CORPUS CHRISTI (Kiii News) — The Port of Corpus Christi is about to begin the 32-mile dredging project to deepen and widen the access in and out of the ship channel.

According to the Dan Koesema, Chief of Channel Development at Port of Corpus Christi, the three-year dredging of the Corpus Christi ship channel begins in August.

Koesema is excited that the work is finally going to start.

"We've really been working on this for 28 years now, so the planning goes way back to about 1989 1990," Koesema said.

The cost of the entire dredging is around $327 million. The federal government will share in the expense of $225 million, but those dollars are not exactly pouring in.

The port had to issue $100 million in bonds to ensure that the project was able to move forward until Congress releases the rest of the money.

"The government has put federal monies in the fy 19 president's budget as well as including monies in the fy 2018 work plans so now we have port monies and federal monies to build this project," Koesema said.

The 2018 work plan budget is $23 million, and the 2019 president's budget is around $13 million which still leaves about $190 million that the feds have to come up with, and County Judge Loyd Neal doesn't see that happening anytime soon.

"Of course politics is going to get in the way of everything you know the supreme court justice is going to take the breath away in Washington from now until the election," Neal said.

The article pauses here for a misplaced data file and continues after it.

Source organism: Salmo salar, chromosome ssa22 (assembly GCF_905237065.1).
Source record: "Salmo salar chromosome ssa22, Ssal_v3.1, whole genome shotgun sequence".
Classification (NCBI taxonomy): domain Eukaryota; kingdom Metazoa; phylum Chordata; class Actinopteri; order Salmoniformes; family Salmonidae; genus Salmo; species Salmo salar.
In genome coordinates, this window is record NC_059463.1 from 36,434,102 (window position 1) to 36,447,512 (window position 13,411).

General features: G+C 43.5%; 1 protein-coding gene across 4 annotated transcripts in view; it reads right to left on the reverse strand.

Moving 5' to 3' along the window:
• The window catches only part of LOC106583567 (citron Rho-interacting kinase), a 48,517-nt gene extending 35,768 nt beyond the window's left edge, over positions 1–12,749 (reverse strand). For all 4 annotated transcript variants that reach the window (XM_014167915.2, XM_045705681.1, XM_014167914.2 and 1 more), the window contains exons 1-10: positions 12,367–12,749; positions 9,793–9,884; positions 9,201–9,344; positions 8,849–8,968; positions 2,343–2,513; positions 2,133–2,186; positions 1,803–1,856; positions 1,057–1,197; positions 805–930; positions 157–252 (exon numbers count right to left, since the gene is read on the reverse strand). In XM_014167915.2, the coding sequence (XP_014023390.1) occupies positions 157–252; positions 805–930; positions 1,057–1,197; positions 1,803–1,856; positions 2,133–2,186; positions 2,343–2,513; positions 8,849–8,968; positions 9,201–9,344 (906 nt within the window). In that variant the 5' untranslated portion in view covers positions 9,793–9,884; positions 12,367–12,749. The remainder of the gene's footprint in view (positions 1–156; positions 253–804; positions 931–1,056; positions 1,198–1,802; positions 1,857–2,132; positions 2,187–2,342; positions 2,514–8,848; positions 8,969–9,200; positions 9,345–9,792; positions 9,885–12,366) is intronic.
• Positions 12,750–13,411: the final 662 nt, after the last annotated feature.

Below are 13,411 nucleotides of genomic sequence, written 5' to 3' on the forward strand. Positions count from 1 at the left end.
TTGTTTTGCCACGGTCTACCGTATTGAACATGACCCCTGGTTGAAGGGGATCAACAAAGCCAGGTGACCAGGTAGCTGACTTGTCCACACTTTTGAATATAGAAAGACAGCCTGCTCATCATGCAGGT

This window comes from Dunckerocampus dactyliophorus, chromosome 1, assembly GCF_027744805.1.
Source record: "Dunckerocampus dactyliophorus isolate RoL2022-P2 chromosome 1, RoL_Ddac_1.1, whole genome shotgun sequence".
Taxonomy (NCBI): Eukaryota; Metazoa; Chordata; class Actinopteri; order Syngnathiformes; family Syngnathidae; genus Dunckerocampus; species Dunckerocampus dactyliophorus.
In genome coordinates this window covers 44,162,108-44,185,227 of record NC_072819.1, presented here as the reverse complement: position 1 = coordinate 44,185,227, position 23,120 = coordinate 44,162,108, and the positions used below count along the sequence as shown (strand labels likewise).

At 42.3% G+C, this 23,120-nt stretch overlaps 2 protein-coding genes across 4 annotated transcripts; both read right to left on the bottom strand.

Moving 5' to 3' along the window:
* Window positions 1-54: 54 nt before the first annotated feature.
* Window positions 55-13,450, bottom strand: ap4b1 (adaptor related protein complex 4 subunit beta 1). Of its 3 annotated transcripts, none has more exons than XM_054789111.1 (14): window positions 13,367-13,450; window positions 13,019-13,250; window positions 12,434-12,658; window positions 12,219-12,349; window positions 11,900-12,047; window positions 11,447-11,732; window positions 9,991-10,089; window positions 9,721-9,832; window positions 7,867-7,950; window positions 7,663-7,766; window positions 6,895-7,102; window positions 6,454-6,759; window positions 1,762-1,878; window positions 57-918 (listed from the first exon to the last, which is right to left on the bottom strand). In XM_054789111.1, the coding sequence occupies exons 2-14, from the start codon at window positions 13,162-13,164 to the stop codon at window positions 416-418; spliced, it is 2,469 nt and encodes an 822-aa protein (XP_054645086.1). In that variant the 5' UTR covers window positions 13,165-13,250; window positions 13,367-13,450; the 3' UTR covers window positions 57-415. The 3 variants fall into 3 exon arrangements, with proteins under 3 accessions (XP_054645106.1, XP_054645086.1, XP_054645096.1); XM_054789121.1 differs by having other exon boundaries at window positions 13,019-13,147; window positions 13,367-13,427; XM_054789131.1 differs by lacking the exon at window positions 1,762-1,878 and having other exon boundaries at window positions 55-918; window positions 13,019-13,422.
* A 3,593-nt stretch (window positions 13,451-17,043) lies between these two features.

According to officials, the dredging project is a huge deal because it will increase the depth of the channel by 7 feet and allow for bigger and newer ships to use the port.

Which means about $100 million a year in cost savings for those companies who have had to use their older model ships.

"All these investments all of these improvements we're making at the port the ship channel, the bridge, the pipelines, the rail, the roads, the utility pipelines infrastructure they're all critical to us moving to the future and ports have failed to make that investment and really have become obsolete," Koesema said.

With the dredging set to begin, port officials will continue to ask lawmakers to send the rest of their share of the money so that the port will continue to be one of the busiest in the country.

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